Farm Bureau applauds signing of new proposed Clean Water Rule
Fifty state Farm Bureau presidents from across the nation attended an event today at the Environmental Protection Agency headquarters in Washington to witness the signing of the proposed Clean Water Rule. One of those leaders was Montana Farm Bureau President Hans McPherson.
“It’s fantastic to see common sense has returned to Washington, D.C. and especially to the EPA. This new rule will provide a clear direction for farmers and communities to follow” said McPherson, a diversified farmer from Stevensville. “Nobody cares more about the water we drink and the air we breathe than farmers and ranchers. The Waters of the U.S.(WOTUS) Rule that the Obama Administration tried to implement in 2015 was not about water, it was about power. This new rule will protect our water resources while allowing farmers to farm instead of spending their time dealing with bureaucratic paperwork, governmental overreach and impossible regulations.”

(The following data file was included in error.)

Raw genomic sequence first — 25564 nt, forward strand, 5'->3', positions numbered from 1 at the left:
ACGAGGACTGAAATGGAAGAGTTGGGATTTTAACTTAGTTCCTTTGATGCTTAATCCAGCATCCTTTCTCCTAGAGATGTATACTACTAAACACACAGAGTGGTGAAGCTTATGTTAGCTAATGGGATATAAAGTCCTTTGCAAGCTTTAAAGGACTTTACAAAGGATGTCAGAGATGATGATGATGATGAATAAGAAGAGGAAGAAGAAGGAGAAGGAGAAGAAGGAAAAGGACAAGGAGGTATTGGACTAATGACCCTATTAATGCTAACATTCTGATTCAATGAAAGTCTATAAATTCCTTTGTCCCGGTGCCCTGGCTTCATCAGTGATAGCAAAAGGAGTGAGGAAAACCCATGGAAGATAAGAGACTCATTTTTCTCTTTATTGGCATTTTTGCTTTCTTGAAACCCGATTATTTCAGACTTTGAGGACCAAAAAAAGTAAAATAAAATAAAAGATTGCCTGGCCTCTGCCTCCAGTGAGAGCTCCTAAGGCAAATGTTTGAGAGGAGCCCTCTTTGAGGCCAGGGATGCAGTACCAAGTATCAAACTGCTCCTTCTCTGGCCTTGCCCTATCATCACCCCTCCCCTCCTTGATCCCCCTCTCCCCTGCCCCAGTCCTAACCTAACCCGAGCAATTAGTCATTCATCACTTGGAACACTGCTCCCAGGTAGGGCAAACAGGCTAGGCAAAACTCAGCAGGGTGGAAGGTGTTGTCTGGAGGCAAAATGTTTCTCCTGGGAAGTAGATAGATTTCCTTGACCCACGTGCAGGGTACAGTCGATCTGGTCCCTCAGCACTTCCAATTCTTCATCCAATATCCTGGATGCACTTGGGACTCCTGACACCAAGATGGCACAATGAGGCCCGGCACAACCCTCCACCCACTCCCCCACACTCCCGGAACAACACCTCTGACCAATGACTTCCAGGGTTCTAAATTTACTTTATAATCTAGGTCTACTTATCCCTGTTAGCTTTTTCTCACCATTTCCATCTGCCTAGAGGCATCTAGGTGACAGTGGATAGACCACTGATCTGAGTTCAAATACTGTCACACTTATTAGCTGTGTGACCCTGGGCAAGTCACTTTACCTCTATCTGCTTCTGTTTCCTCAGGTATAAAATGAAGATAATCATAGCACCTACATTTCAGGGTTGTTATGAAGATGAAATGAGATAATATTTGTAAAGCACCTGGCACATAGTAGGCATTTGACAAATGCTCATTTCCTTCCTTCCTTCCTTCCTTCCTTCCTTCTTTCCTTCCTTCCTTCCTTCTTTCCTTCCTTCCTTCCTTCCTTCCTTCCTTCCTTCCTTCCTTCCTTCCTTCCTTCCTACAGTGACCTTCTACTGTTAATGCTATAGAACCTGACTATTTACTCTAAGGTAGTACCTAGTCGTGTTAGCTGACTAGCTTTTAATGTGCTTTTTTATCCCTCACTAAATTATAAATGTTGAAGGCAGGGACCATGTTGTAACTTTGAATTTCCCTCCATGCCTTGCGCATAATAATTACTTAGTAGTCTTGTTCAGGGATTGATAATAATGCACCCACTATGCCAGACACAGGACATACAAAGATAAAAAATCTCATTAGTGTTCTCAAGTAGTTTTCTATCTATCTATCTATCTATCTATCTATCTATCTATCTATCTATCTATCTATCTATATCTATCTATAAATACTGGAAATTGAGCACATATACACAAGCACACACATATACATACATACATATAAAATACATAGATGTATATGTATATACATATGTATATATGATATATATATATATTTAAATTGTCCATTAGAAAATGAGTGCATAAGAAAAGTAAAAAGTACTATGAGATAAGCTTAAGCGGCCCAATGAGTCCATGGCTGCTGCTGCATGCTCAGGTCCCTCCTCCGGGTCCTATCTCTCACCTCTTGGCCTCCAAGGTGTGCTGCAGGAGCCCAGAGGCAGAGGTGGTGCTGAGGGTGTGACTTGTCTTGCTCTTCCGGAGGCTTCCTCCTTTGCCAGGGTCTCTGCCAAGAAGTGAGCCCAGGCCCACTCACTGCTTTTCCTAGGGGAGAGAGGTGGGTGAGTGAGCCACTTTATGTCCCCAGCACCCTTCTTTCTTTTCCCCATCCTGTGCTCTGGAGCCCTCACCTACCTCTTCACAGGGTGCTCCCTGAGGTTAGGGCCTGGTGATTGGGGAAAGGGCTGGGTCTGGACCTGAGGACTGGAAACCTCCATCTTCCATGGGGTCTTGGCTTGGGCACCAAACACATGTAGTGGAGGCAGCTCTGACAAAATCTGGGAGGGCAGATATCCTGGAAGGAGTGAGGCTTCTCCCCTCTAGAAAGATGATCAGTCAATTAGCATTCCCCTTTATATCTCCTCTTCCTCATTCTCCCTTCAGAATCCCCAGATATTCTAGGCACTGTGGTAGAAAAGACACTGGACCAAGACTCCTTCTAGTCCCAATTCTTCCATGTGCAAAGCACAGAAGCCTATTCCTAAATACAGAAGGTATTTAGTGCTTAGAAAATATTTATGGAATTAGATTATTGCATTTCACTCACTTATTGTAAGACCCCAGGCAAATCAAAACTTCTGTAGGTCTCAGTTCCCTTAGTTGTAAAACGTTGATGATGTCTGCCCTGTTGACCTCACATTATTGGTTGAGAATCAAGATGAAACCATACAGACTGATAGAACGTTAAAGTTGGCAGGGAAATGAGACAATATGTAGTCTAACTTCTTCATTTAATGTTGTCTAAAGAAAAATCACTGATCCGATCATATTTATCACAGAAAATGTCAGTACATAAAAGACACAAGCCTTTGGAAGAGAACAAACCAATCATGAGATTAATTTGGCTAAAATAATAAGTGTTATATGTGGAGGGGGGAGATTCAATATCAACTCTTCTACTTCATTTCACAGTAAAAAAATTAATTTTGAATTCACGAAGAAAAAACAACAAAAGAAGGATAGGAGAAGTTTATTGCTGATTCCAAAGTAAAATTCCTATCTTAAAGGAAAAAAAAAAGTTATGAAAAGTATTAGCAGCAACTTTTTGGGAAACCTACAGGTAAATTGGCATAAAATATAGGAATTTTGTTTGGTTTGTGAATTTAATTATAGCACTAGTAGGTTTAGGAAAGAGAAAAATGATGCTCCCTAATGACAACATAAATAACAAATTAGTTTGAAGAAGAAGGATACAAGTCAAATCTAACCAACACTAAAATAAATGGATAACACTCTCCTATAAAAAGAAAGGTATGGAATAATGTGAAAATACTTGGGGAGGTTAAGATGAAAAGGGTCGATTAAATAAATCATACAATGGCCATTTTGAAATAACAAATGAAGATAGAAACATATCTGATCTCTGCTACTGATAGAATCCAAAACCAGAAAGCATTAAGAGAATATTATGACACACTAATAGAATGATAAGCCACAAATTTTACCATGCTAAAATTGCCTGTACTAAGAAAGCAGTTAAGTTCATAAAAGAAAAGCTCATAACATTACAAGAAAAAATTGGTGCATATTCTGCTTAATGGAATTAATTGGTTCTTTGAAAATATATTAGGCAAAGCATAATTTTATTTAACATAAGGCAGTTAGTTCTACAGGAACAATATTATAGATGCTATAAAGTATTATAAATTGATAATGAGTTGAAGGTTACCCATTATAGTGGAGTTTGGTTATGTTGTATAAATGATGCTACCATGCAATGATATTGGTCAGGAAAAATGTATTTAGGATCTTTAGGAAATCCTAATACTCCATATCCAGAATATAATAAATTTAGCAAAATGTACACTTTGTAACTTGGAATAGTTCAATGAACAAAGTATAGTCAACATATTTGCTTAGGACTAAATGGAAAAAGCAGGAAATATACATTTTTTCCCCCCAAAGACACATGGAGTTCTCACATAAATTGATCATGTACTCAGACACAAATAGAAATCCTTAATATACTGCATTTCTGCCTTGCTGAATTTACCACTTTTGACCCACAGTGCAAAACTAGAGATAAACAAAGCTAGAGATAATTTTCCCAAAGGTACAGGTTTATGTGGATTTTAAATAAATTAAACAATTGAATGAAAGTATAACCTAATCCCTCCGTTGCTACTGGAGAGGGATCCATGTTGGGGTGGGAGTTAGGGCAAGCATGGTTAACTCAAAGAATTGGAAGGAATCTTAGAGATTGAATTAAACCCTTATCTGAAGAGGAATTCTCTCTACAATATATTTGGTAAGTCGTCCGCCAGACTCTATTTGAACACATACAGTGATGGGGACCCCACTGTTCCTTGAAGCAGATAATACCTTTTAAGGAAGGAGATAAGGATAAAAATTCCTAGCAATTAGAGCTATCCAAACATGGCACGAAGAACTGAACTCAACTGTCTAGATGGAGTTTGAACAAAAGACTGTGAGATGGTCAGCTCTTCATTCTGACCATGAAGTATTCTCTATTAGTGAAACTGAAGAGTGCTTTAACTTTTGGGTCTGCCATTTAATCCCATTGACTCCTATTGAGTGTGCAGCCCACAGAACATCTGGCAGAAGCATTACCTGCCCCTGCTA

McPherson noted, “We thank President Donald Trump for his common sense in realizing that farmers and ranchers are the most effective stewards of America’s water. This new rule is certainly a true Christmas present for everyone involved in agriculture.”
American Farm Bureau Federation President Zippy Duvall added, “Farmers and ranchers want to protect land and water in the communities where we live and work. Clean water is our way of life. Preserving our land and protecting our water means healthy places to live, work and play. We believe this new Clean Water Rule is rooted in common-sense”.
“We appreciate the months of hard work that the administration, especially the EPA and Army Corps of Engineers, invested in making sure the new Clean Water Rule was done right,” said Duvall Unlike the 2015 WOTUS rule, this new rule protects our resources, respects the law and provides greater clarity so the agencies and the public can identify regulated federal waterways. We will further analyze this new rule in the coming days and will suggest further refinements during the comment period.”
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